Obama's Tough Sell on Afghanistan

The candidate who criticized George W. Bush is now a war president himself.

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Another mistake that Obama has made on Afghanistan, says Kurt Volker, former U.S. ambassador to NATO and senior fellow at the School of Advanced International Studies at Johns Hopkins University, is how he has presented the strategy to the public throughout his presidency. Though candidate Obama pushed for renewed efforts in Afghanistan, as president, he ended up imposing deadlines and constraints on troop levels, raising doubts about the war. "There has been a hesitancy or lack of desire to make massive commitments to Afghanistan even though it was described during the campaign as the war of necessity," Volker says.

So, can Obama reconcile with voters in time for his re-election?

To his credit, Obama has so far delivered on Iraq. Barring further negotiations with the Iraqi government, the administration is poised to carry out its planned withdrawal of all U.S. troops by the end of the year. And in Libya, Volker says there's a window before Congress leaves in August for him to make a stronger case for the U.S. role in the conflict and get congressional approval. So far, however, it doesn't seem the president has plans to do so.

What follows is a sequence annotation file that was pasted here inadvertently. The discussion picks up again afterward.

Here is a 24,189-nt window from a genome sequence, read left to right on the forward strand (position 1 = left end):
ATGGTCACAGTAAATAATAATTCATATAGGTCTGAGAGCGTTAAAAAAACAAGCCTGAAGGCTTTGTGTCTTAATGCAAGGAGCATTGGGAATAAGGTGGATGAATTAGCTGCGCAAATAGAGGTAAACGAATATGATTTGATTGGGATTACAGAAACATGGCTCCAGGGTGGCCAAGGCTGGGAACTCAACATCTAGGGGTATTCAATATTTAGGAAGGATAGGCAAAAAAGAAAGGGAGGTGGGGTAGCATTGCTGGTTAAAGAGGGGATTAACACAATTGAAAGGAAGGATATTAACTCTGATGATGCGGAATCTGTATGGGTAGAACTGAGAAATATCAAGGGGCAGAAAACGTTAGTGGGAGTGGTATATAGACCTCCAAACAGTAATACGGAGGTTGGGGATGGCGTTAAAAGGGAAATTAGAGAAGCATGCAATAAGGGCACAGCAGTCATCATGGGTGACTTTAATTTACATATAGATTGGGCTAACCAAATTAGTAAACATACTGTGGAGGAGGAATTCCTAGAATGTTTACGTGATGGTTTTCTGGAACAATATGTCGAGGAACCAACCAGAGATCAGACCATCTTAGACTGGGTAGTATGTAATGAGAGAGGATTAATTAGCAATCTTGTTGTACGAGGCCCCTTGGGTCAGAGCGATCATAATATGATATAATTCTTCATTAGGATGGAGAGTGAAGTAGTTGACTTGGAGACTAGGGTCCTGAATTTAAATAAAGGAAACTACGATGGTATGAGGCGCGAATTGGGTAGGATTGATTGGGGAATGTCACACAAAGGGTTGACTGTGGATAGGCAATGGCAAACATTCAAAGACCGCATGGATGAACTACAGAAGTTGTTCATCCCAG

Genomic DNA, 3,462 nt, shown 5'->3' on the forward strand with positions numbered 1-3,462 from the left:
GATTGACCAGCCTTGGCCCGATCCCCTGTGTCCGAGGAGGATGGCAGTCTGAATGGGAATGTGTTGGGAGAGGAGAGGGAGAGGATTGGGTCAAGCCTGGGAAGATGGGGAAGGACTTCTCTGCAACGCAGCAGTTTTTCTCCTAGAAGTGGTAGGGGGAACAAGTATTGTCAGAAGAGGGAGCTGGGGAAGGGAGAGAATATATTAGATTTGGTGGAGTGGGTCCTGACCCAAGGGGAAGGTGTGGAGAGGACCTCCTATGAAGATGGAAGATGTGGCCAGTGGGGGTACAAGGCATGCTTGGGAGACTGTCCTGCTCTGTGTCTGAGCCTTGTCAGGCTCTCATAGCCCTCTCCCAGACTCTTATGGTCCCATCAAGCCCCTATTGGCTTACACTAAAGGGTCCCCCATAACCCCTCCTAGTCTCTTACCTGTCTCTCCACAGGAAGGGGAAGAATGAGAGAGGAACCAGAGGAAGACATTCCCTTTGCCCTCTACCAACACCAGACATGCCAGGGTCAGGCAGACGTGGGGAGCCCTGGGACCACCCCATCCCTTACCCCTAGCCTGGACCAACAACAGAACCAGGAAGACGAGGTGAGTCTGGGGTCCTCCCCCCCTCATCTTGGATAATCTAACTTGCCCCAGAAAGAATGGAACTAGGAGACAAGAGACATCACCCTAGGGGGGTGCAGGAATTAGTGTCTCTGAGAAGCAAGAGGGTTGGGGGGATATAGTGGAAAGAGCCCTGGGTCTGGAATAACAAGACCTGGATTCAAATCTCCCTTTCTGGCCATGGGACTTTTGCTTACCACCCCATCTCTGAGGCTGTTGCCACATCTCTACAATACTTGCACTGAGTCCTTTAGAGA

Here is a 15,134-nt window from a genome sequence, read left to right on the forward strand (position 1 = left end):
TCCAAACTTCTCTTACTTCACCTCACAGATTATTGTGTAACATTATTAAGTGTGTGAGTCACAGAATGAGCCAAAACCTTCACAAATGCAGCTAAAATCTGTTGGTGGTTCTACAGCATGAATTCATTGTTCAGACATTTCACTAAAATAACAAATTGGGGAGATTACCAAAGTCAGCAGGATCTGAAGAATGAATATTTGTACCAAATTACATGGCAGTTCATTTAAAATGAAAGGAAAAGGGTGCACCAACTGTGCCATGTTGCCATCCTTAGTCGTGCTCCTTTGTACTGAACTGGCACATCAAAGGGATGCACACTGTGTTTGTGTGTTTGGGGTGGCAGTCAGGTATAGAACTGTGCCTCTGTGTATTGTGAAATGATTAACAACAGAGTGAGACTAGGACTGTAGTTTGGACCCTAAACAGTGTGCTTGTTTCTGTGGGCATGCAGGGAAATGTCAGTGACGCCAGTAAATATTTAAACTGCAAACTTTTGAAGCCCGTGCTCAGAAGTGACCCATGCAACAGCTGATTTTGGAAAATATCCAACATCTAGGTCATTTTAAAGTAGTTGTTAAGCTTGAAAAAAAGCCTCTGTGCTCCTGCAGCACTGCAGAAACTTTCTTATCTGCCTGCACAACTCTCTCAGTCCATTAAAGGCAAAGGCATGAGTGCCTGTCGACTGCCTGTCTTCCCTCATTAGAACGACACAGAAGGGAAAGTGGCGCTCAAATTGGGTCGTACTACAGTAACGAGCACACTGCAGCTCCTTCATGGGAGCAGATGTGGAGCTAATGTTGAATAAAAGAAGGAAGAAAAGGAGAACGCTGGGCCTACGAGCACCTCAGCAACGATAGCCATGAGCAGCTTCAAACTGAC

Of course, Obama's real saving grace would be if Libyan leader Col. Muammar Qadhafi were to step down or be killed in one of the increasingly frequent air strikes on his compound in Tripoli. "Nothing succeeds like success," Volker says. "If Qadhafi goes, all of a sudden [Obama] will look like a genius. It's quite possible that in the end, he goes, and that will be a good thing for everybody, including the president." [See photos of the unrest in Libya.]

As for Afghanistan, it will depend on how voters perceive Obama's next move. If he announces a withdrawal as expected, the president is technically sticking to his 2009 promise to begin pulling out troops by July 2011. That is one argument in his favor. Also, according to Mieke Eoyang, a national security expert at the moderate think tank Third Way, while Obama's modest plans for withdrawal may upset his liberal base initially, it could win with the more moderate general electorate. Eoyang says that Obama needs to convince people that starting now, America's on a glide path out of Afghanistan, as in Iraq.

  • See photos of U.S. troops in Afghanistan.
  • Check out our roundup of Afghanistan political cartoons.
  • Check out a roundup of political cartoons on the Middle East uprisings.